We are moving from an age of disciplinarianism to an age of interdisciplinarianism and innovation. We just now see how much the inflated economic entreprise affects us and we are trying to find something to work for to fix the problems that were caused by this vehicle which we are using to fix the problems. It's a chaotic viscious cycle. The world is pure abstraction. Poor people don't exist save the ones we see in print, on TV or on the internet. I have seen yuppies all but run over bums begging for a job in Shadyside, the same ones who feel like they are doing a service to society. What is society? Society is chaos. It is mass society. Mass society is people swarming around arbitrarily without the coherance of a movement looking for opportunity. Is there opportunity? Why is there the largest disparity between rich and poor with a quickly-vanishing middle class? Why? Because regionlism is dead. Because we have all lost a sense of place. Community does not exist in a geographical sense. Community is now ideological and ideologies clash. Call me anti-intellectual, I don't care. Intellect is dead. The American culture war is a product of this ideological grouping. More and more people have been forced into unemployment offices, on the phone, on job hunt web pages, onto online social networks. This has altered the social consious of people. Who does this hurt? The poor who are stuck in run-down communities, in the boondocks, in the ghettos. If the jobs go wherever they want, governed only by the arbitrary whims of a mass global society and the demands of the mass global economy, people are forced to constantly move. I will argue that always we are only responsible for what we see. That doesn't mean that we can help the people of Africa, Southeast Asia and South America, but what it does mean is that if we want to help them, we should move there and help them without mediation. Funneling money is counterproductive. Non-profit business is not virtuous. It is still business and must be met with every grain of distrust. Teach the people how to build homes, how to live from the land. How to defend the land that is rightfully theirs and form trade unions to secure just trading with buyers.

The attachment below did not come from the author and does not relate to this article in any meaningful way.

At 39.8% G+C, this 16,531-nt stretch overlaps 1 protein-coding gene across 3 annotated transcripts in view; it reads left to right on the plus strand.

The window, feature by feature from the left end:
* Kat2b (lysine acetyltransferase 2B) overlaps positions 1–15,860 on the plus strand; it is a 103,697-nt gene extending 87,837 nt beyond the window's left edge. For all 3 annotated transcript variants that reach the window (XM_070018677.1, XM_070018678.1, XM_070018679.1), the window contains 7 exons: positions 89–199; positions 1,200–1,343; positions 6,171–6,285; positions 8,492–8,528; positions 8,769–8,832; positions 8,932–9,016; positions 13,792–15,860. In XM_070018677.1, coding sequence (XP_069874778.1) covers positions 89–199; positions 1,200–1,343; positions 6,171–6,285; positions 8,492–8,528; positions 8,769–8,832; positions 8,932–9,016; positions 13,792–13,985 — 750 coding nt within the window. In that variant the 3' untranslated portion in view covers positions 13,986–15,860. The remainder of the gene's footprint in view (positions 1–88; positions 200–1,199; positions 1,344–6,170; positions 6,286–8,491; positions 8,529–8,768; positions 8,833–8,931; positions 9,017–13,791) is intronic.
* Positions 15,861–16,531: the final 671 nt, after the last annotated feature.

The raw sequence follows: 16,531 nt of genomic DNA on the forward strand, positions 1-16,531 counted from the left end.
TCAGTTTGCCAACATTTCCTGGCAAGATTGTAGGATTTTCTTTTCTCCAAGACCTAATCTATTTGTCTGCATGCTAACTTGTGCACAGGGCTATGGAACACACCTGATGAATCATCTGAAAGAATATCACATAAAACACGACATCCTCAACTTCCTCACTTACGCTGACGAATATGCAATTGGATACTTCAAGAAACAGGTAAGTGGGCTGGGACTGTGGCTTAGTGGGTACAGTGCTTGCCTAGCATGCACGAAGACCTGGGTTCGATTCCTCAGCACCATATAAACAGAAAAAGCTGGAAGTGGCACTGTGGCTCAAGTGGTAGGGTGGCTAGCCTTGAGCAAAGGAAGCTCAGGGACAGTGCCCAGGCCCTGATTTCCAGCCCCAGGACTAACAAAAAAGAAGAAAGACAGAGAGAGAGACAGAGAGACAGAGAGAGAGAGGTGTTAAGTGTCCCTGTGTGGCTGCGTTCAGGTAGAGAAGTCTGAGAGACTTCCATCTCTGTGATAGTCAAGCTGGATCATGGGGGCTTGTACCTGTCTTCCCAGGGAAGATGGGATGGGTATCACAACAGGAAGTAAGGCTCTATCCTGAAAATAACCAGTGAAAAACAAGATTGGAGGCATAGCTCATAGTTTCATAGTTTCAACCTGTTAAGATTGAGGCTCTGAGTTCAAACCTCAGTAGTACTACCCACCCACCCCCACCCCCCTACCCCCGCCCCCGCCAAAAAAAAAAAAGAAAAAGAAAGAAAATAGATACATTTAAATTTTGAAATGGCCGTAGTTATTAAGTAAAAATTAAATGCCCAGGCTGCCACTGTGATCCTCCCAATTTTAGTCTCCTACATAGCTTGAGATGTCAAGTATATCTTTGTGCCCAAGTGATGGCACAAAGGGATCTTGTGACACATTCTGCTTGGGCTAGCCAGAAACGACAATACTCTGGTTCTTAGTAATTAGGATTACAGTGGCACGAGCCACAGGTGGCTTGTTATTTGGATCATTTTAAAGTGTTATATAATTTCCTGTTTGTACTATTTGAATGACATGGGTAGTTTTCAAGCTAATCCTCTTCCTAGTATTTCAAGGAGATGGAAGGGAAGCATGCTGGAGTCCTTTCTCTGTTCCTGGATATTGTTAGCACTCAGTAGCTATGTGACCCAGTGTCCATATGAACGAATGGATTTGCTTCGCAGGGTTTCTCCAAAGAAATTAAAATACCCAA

And for Godsakes, lets also work on America and her problems because the brooding, heartless conservative ideologies that are rising into dominance now are speaking to an oppressed people in America and promising many good things for lower-class Americans. LIBERALS: we know what we base our beliefs on and that is the liberation of humanity. We were opposed to slavery, we were there in the factories with the workers demanding fair treatment, we spoke up about the lynchings in Birmingham, the hate crimes against gays, lesbians and transgendered people, we demanded assylum inmates be treated with dignity and we saw that the death of the regimes of Hitler, Franco and Mussolini would be a reality. A liberal is always with the oppressed even in a physical sense, and the liberal must always guard the underdog from the teeth of his/her oppressor. America must not allow the shallow words of conservative power elites enter the possiblity of popularity.